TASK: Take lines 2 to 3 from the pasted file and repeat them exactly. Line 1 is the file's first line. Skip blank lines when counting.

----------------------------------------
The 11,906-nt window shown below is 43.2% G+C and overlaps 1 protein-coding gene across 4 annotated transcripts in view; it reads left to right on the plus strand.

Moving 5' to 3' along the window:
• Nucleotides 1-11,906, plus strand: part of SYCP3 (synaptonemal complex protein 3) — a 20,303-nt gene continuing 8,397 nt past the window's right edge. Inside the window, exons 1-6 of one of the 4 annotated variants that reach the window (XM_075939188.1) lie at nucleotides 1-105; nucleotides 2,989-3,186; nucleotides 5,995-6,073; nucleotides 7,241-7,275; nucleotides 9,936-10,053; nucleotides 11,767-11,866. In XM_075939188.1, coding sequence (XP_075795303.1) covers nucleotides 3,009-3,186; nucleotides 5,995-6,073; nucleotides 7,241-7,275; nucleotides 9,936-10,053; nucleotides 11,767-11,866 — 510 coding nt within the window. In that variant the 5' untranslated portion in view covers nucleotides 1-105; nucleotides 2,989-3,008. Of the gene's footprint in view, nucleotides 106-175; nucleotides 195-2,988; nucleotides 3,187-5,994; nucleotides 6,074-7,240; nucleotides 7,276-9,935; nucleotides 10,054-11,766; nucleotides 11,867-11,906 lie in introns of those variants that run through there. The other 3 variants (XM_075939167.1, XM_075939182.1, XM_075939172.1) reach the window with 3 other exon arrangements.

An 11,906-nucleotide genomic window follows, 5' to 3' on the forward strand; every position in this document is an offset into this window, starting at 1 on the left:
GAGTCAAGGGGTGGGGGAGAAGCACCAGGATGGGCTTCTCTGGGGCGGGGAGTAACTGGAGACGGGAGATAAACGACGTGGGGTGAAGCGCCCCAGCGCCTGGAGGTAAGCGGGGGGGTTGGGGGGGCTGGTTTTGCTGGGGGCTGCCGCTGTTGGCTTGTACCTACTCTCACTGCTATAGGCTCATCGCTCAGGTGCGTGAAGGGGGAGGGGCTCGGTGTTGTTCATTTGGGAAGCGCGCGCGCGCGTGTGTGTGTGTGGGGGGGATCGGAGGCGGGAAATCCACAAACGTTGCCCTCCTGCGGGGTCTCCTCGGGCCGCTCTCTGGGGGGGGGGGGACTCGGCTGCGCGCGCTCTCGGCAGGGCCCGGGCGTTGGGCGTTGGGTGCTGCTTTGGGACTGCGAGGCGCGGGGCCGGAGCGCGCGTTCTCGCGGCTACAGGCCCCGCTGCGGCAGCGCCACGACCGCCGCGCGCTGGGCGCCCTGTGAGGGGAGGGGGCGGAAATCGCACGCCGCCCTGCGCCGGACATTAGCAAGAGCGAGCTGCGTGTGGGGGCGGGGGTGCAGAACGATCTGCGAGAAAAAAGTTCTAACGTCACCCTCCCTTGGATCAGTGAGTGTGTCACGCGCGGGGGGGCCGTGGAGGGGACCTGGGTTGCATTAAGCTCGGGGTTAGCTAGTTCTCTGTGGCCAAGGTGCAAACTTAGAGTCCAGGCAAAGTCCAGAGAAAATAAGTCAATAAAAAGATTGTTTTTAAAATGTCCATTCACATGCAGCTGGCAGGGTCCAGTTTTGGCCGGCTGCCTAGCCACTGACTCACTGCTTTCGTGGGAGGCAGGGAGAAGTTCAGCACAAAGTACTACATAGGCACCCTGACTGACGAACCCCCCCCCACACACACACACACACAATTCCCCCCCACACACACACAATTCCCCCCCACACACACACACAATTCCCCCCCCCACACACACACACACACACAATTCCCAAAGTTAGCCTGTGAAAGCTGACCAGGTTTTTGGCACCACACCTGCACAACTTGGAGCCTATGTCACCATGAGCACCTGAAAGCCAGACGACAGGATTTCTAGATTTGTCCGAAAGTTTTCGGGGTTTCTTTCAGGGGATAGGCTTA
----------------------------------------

Moving 5' to 3' along the window:
• Nucleotides 1-11,906, plus strand: part of SYCP3 (synaptonemal complex protein 3) — a 20,303-nt gene continuing 8,397 nt past the window's right edge. Inside the window, exons 1-6 of one of the 4 annotated variants that reach the window (XM_075939188.1) lie at nucleotides 1-105; nucleotides 2,989-3,186; nucleotides 5,995-6,073; nucleotides 7,241-7,275; nucleotides 9,936-10,053; nucleotides 11,767-11,866. In XM_075939188.1, coding sequence (XP_075795303.1) covers nucleotides 3,009-3,186; nucleotides 5,995-6,073; nucleotides 7,241-7,275; nucleotides 9,936-10,053; nucleotides 11,767-11,866 — 510 coding nt within the window. In that variant the 5' untranslated portion in view covers nucleotides 1-105; nucleotides 2,989-3,008. Of the gene's footprint in view, nucleotides 106-175; nucleotides 195-2,988; nucleotides 3,187-5,994; nucleotides 6,074-7,240; nucleotides 7,276-9,935; nucleotides 10,054-11,766; nucleotides 11,867-11,906 lie in introns of those variants that run through there. The other 3 variants (XM_075939167.1, XM_075939182.1, XM_075939172.1) reach the window with 3 other exon arrangements.